This movie, with its implied Eastern Religion bent, may confuse some and even anger others. River Spirits, Radish Spirits, Animal Spirits, and others all come to take a bath at Yubaba’s. However, I view this like looking at constellations of stars and reading works like Odyssey and Shakespeare: they may be based on incorrect religions, but when read as fiction they are good art.

Miyazaki, the director, call this a movie about a 10 year old girl, for a 10 year old friend of his, and everyone who was once 10 year old girls. Due to the confusing and sometimes scarry themes in the movie, 9 or 10 may be a good age limit. However, expect to talk about the movie afterwards and look for Biblical allegories, because there are a lot.
My Ratings: [Better than Average / 5]
David Poe, age 25
Positive—Some Scriptures—“Whenever the evil spirits saw Him (Jesus), they fell down before Him and cried out, ‘You are the Son of God’.”—Mark 3:11

“Calling the Twelve to Him, He sent them out two by two and gave them authority over evil spirits.”—Mark 6:7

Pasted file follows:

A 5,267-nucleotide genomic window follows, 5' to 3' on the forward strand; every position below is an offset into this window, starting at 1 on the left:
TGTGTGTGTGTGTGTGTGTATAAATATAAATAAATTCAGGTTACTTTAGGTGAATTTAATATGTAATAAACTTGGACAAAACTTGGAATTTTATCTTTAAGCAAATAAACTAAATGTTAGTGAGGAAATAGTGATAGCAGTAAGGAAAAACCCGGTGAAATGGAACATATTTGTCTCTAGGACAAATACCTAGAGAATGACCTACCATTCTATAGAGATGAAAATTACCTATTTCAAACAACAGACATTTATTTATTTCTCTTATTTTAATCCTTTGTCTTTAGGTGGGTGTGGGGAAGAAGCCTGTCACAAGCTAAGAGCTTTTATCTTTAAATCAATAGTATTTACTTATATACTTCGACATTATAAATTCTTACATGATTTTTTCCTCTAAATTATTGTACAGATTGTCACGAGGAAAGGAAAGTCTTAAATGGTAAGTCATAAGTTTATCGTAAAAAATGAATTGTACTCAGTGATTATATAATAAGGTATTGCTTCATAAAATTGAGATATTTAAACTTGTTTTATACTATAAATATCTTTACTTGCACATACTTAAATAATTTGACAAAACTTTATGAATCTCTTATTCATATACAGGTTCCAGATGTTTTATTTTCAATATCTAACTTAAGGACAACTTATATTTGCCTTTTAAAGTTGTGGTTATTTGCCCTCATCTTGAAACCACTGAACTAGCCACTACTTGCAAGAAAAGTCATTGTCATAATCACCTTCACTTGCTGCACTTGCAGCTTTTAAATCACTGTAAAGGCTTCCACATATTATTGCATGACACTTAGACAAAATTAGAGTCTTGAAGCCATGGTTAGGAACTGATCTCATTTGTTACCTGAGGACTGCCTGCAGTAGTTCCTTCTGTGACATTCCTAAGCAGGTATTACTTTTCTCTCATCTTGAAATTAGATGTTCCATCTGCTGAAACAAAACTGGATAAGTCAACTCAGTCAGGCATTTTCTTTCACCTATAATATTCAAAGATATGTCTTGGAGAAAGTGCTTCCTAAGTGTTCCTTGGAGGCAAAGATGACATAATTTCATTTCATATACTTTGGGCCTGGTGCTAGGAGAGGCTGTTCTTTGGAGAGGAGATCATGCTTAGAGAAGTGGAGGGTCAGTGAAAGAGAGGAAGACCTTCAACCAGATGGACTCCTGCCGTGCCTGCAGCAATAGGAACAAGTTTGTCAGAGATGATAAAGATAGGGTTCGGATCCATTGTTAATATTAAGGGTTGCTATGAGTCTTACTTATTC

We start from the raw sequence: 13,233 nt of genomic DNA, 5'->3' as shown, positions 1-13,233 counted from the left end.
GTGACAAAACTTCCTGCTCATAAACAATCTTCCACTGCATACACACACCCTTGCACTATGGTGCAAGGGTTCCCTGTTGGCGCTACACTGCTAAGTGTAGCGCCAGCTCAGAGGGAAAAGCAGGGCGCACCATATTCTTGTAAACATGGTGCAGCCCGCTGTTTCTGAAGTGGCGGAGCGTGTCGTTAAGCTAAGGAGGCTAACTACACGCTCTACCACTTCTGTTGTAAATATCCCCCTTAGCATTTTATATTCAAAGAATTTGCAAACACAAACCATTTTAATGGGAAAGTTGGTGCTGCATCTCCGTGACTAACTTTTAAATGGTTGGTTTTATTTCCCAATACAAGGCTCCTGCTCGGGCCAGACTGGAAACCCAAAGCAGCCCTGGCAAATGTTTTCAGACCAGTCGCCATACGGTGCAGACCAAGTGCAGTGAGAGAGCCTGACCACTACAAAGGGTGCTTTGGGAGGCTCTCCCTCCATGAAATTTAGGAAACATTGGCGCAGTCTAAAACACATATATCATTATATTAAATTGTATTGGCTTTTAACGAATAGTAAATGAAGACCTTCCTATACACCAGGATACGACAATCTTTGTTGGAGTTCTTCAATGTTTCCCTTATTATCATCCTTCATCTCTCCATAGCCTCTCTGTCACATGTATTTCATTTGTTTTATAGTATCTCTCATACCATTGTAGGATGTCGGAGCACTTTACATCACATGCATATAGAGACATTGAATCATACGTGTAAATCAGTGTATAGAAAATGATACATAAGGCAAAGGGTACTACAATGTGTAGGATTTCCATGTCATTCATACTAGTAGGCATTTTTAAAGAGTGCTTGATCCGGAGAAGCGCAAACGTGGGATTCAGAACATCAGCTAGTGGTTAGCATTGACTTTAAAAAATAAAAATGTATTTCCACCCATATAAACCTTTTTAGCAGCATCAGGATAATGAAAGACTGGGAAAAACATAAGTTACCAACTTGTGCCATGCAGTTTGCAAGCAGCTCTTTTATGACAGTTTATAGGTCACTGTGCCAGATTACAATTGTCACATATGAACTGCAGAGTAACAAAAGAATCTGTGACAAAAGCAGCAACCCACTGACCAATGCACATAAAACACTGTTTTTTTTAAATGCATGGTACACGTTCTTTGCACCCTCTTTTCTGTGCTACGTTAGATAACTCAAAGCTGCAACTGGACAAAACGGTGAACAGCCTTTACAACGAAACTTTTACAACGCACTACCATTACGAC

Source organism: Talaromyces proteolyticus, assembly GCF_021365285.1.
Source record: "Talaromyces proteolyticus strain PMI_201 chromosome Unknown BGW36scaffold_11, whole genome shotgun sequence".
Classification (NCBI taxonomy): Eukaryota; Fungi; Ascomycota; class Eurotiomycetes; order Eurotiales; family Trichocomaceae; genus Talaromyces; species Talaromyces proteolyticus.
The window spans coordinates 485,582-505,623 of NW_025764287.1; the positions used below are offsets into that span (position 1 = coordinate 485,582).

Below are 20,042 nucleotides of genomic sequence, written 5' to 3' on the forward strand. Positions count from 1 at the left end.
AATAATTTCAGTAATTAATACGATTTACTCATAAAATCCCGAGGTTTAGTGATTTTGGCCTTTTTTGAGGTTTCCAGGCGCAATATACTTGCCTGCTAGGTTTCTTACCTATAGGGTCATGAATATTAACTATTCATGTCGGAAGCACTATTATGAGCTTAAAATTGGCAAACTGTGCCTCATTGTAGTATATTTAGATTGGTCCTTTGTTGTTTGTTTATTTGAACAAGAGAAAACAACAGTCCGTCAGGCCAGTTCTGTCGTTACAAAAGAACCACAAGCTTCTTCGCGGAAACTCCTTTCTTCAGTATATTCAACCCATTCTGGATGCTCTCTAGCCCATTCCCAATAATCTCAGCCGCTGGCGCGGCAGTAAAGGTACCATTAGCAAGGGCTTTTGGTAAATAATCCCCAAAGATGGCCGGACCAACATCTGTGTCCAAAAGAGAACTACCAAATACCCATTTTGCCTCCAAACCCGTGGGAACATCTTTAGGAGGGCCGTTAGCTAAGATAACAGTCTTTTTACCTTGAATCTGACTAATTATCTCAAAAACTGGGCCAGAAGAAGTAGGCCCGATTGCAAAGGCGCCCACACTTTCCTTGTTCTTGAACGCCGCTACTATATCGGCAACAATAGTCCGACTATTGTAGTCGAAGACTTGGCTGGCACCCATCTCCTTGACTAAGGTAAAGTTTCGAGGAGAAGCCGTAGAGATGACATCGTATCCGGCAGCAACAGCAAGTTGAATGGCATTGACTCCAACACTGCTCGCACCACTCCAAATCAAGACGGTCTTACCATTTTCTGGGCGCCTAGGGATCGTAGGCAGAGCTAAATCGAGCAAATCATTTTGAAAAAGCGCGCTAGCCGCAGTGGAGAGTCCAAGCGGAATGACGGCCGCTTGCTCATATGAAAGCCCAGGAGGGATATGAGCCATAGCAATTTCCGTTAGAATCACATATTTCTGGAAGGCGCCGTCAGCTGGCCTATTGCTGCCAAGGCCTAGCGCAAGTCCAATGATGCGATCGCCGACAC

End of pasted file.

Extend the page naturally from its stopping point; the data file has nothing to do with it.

“All the people were amazed and said to each other, ‘What is this teaching? With authority and power He gives order to evil spirits and they come out!’”—Mark 4:36

“Those troubled by evil spirits were cured”—Mark 6:18

“Dear friends, do not believe every spirit, but test the spirits to see whether they are from God, because many false prophets have gone out into the world.”—I John 4:1

… There is a growing appetite in our country among the youth for the Japanese style of animation (Japamation). Our culture has been saturated with this art form through Saturday Morning cartoons, videos and video games. Many video rental outlets are now dedicating sections in their stores for this growing genre.

The huge success of “Metropolis” has furthered interest in the Japanese culture and how they approach filmmaking. There are some negatives for parents to be aware of and not be fooled by the fact that these are just cartoons. Many of the titles from Japan that have flooded our market contain unrestrained violence, soft to hard-core pornography, veiled child pornography and strong doses of the Shinto and Buddhist faith. “Spirited Away” is the latest flic from Japan to reach some our theaters.

It has already received critical acclaim both hear and abroad. 99% of the National Critics that reviewed this film liked it. The film director/writer Hayao Miyazaki is the Hanna/Barbara of Japan. This film has broken all the box office records in Japan and recently won the Golden Bear award at this year’s Berlin Film Festival. That makes “Spirited Away” the first animated film to win this coveted award in 50 years.